Lawsuit against tax collector alleging civil rights violations is dismissed
A lawsuit alleging civil rights violations against Lincoln County assessor/tax collector Blake Pickering has been dismissed.
The lawsuit, filed in U.S. District Court by former County employee Patricia White against Pickering and Lincoln County in August 2021, alleged unlawful retaliation, sexual harassment and gender discrimination in her former role. assistant tax assessor. White filed an amended lawsuit a month later, adding allegations of emotional distress and wrongful termination.
After the defendants filed answers and a motion to dismiss in November, White filed a second amended complaint, which dropped the county as a defendant, dropped the Civil Rights Act Title VII claims and added allegations against his former supervisor.
In an opinion and order issued Tuesday by U.S. District Court Judge Keith Starrett, White’s sexual harassment claim was dismissed with prejudice — meaning she can’t refile the same claim against the same defendant in the district court.
Pickering had argued for the dismissal on several grounds – that the sexual harassment allegations were not sufficient for legal action; that the claim for retaliation was not granted under the Fourteenth Amendment; that no complaint had been made against him in his official capacity; that he enjoyed “qualified immunity” from civil liability except in the event of a clearly established violation of the Constitution; and for “various grounds” with respect to claims under state law.
The court ruled that White had not made a claim under Section 1983 – which would give a person the right to sue state government employees acting “under the guise of state law for violation of civil rights – regarding sexual harassment and retaliation. Therefore, the other grounds were moot.
Judge Starrett ruled that the allegations did not show that the terms and conditions of her employment had been changed, only that she had complained to others that she felt uncomfortable about the alleged viewing of pornography by the accused behind locked doors in his office. Although the alleged conduct was sexual in nature, it was not the same as discrimination on the basis of sex, i.e. gender. No allegation even implied that the alleged harassment was motivated by White’s gender, the judge said.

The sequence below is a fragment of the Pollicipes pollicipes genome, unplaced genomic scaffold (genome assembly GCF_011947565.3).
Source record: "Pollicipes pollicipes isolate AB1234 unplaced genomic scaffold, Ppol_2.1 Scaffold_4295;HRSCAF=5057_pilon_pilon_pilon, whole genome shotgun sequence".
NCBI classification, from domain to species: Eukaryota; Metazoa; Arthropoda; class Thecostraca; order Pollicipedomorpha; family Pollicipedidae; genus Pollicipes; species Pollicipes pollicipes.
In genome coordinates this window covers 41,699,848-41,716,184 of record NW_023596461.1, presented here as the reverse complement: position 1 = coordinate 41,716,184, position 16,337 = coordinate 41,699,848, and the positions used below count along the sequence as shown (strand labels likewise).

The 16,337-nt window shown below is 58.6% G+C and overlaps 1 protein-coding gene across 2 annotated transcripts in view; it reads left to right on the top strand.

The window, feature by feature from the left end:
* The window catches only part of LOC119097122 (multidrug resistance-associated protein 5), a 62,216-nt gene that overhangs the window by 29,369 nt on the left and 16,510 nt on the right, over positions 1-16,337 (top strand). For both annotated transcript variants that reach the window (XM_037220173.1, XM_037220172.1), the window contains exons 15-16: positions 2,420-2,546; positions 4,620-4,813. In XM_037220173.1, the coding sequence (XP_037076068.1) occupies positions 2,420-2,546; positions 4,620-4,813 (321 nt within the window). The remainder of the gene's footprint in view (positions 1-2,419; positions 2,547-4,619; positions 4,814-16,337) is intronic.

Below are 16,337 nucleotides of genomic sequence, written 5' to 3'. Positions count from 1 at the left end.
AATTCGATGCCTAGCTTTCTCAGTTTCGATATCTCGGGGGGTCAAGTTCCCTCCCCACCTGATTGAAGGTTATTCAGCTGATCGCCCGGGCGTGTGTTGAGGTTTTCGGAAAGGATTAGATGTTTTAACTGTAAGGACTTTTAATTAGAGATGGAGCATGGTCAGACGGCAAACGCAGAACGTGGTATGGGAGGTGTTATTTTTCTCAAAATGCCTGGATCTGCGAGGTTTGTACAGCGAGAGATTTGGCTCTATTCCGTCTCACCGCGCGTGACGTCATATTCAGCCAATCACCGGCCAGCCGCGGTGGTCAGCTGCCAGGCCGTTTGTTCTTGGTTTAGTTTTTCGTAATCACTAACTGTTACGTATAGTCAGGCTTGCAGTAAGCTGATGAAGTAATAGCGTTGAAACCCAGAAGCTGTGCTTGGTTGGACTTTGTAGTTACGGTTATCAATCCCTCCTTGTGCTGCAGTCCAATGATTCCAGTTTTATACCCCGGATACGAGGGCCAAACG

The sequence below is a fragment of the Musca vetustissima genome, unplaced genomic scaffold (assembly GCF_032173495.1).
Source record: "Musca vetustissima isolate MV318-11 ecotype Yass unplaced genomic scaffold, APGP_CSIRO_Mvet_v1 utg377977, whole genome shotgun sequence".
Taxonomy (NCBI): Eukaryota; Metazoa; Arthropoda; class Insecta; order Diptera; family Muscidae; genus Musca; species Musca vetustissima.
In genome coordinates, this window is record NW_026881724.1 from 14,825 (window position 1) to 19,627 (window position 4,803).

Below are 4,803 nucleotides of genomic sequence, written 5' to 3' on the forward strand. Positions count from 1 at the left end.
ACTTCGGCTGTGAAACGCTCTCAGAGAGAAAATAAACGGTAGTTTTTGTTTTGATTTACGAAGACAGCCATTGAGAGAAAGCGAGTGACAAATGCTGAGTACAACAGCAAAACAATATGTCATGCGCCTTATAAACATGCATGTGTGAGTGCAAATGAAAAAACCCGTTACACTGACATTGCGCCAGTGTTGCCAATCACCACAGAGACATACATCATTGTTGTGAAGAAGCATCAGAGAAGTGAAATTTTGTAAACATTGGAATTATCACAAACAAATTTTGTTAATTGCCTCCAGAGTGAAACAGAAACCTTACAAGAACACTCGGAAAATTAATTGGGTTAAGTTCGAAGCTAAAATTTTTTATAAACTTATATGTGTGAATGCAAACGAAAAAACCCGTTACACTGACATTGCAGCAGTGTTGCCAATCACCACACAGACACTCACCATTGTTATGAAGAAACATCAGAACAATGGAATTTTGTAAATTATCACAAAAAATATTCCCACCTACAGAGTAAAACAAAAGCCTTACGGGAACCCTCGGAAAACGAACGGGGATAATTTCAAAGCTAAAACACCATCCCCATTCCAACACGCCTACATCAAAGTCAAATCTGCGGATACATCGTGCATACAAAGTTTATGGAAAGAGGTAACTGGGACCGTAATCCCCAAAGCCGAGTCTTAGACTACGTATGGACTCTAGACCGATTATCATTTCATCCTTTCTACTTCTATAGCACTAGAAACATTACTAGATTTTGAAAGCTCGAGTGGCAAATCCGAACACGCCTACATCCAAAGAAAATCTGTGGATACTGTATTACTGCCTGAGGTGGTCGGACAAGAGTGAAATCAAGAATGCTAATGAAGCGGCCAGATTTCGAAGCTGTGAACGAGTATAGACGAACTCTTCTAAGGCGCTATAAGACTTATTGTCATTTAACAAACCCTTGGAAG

“Because Plaintiff failed to properly frame a complaint of sexual harassment, via a hostile work environment, … particularly after three attempts,” the ruling said, “termination is appropriate.”
The retaliation suit was also dismissed because it was filed under the Equal Protection Clause of the Fourteenth Amendment, which does not provide for such a claim.
White’s state law claims of intentional infliction of emotional distress and wrongful termination were not addressed because the general rule of the Fifth Circuit Court is not to exercise jurisdiction over claims ongoing state law if all federal claims are denied, Starrett wrote in his order. Those claims, however, were dismissed without prejudice, meaning White can file them in a state court of competent jurisdiction, if she chooses.
Pickering did not comment on the decision. White’s attorney did not return a call seeking comment.
The original lawsuit can be read here and Judge Starrett’s opinion and order can be read in full here.